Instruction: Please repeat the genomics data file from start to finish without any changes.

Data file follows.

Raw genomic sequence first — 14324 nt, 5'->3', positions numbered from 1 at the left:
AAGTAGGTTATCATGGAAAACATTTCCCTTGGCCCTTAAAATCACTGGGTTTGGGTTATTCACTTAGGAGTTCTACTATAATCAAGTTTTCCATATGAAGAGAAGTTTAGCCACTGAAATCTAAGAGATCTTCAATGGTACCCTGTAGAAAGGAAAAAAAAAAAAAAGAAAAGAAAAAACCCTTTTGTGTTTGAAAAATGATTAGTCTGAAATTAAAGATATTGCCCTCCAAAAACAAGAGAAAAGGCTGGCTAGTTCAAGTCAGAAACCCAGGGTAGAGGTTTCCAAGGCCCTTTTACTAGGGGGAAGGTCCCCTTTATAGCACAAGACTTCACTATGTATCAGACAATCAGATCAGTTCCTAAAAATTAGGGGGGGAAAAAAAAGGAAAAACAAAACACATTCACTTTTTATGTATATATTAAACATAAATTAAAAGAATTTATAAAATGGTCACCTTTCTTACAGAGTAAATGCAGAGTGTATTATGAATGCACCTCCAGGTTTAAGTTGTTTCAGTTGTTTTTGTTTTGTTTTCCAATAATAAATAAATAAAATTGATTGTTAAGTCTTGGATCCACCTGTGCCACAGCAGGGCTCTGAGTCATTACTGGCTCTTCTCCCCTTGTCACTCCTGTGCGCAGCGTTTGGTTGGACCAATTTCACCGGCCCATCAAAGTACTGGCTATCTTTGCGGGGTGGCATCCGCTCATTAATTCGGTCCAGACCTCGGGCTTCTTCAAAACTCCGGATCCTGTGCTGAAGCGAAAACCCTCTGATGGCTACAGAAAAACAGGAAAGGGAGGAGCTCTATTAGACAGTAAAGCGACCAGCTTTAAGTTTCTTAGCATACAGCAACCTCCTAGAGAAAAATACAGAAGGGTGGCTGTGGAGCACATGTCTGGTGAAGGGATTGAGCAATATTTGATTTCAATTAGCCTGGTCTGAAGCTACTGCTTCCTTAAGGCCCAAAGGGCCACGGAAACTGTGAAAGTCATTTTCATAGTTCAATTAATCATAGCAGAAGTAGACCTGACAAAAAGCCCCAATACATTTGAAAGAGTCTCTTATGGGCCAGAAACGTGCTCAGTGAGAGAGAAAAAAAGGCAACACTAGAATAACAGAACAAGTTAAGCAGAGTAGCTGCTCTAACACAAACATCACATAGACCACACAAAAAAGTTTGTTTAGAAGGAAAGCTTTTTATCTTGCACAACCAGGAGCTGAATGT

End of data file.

Raw genomic sequence first — 14324 nt, 5'->3', positions numbered from 1 at the left:
AAGTAGGTTATCATGGAAAACATTTCCCTTGGCCCTTAAAATCACTGGGTTTGGGTTATTCACTTAGGAGTTCTACTATAATCAAGTTTTCCATATGAAGAGAAGTTTAGCCACTGAAATCTAAGAGATCTTCAATGGTACCCTGTAGAAAGGAAAAAAAAAAAAAAGAAAAGAAAAAACCCTTTTGTGTTTGAAAAATGATTAGTCTGAAATTAAAGATATTGCCCTCCAAAAACAAGAGAAAAGGCTGGCTAGTTCAAGTCAGAAACCCAGGGTAGAGGTTTCCAAGGCCCTTTTACTAGGGGGAAGGTCCCCTTTATAGCACAAGACTTCACTATGTATCAGACAATCAGATCAGTTCCTAAAAATTAGGGGGGGAAAAAAAAGGAAAAACAAAACACATTCACTTTTTATGTATATATTAAACATAAATTAAAAGAATTTATAAAATGGTCACCTTTCTTACAGAGTAAATGCAGAGTGTATTATGAATGCACCTCCAGGTTTAAGTTGTTTCAGTTGTTTTTGTTTTGTTTTCCAATAATAAATAAATAAAATTGATTGTTAAGTCTTGGATCCACCTGTGCCACAGCAGGGCTCTGAGTCATTACTGGCTCTTCTCCCCTTGTCACTCCTGTGCGCAGCGTTTGGTTGGACCAATTTCACCGGCCCATCAAAGTACTGGCTATCTTTGCGGGGTGGCATCCGCTCATTAATTCGGTCCAGACCTCGGGCTTCTTCAAAACTCCGGATCCTGTGCTGAAGCGAAAACCCTCTGATGGCTACAGAAAAACAGGAAAGGGAGGAGCTCTATTAGACAGTAAAGCGACCAGCTTTAAGTTTCTTAGCATACAGCAACCTCCTAGAGAAAAATACAGAAGGGTGGCTGTGGAGCACATGTCTGGTGAAGGGATTGAGCAATATTTGATTTCAATTAGCCTGGTCTGAAGCTACTGCTTCCTTAAGGCCCAAAGGGCCACGGAAACTGTGAAAGTCATTTTCATAGTTCAATTAATCATAGCAGAAGTAGACCTGACAAAAAGCCCCAATACATTTGAAAGAGTCTCTTATGGGCCAGAAACGTGCTCAGTGAGAGAGAAAAAAAGGCAACACTAGAATAACAGAACAAGTTAAGCAGAGTAGCTGCTCTAACACAAACATCACATAGACCACACAAAAAAGTTTGTTTAGAAGGAAAGCTTTTTATCTTGCACAACCAGGAGCTGAATGT